Digital inclusion

Category Archives

Stine Grabas: collections or relations

Libraries are a unique cultural – and learning – institutions embedded in a local community yet working together for the same goals world wide. How do we make the best impact in our local community? By collecting and presenting ideas, knowledge and stories from our communities that make us unique? How do we connect local information and knowledge to generate knowledge in our community that other people in the community can benefit from?

Stine Grabas

Åke Nygren and Alireza Afshari: Libraries and digital entrepreneurs – tug of war or creative partnership?

Swedish Library Association (SLA) recently launched a campaign, depicting the largest Swedish commercial aggregator of e-books,, as a ruthless capitalist that step by step, through monopolism and blocking of access to new e-books, is trying to take over the role of the librarian. According to SLA, this state of affairs is threatening the free and non-biased public libraries, and consequenlty, the free and open access of digitized information and culture.

The campaign has received massive support from the cultural sector and also some political support. But what happens when trust between the public and the private sector is under strain? What impact does the hardening debate climate have on the oppportunities for creative cooperation between public libraries and private entrepreneurs? Are we prepared for the public/private tug of war in the digital age?

Åke Nygren and Alireza Afshari

Triinu Seppam: e-books – more a solution or a problem?

I would like to get to know before the 7th of August what librarians and friends of libraries (who participate in CFL) think about the “e-book” and the challenges (value added tax, the copyright, life expectancy of an e-book in the library) that libraries are facing with it, how are these challenges handled in their country.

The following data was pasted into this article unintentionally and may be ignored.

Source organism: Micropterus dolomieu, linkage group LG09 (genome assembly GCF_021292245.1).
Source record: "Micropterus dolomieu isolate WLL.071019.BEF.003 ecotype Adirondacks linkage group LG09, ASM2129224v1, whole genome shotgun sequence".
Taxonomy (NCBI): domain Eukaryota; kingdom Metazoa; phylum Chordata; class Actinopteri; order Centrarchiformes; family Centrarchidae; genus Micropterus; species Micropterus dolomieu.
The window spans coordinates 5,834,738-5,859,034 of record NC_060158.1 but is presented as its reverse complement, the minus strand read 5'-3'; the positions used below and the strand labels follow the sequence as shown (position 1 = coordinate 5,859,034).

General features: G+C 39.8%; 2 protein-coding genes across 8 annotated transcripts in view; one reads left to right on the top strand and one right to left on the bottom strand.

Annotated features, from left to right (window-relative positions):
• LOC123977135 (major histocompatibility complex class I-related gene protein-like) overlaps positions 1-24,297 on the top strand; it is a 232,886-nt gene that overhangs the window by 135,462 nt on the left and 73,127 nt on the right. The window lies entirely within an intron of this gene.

Triinu Seppam

Graham Seaman: The Five Laws and the LibraryBox


I’d like to know how Ranganathan’s Five Laws relate to the electronic world. That’s too big a question, so I’ll try to create a practical example: what do the laws imply for a portable Librarybox[1], seeded with a little collection of books about Latvia, Estonia and Lithuania? Are all books to be read?

[1] Librarybox: subspecies of Piratebox[2] – tiny computer with a USB
stick for memory and it’s own local wifi, not connected to the internet, so it may even work on a bike ride.

[2] Piratebox:

Graham Seaman

Eve Vahtra: conservatism vs. innovations


My question is not how to use all new ways and tools (e.g. social media etc.) in work and in communication both with customers and with colleagues. My question is: how to get out of ones comfort zone in the first place and still plan and implement the changes and innovations in the professional field when your colleagues and clients are satisfied and happy with the current situation and solutions? How to overcome ones conservatism, both of librarians and of their clients? Maybe also a question how to keep the balance between “old” and “new”?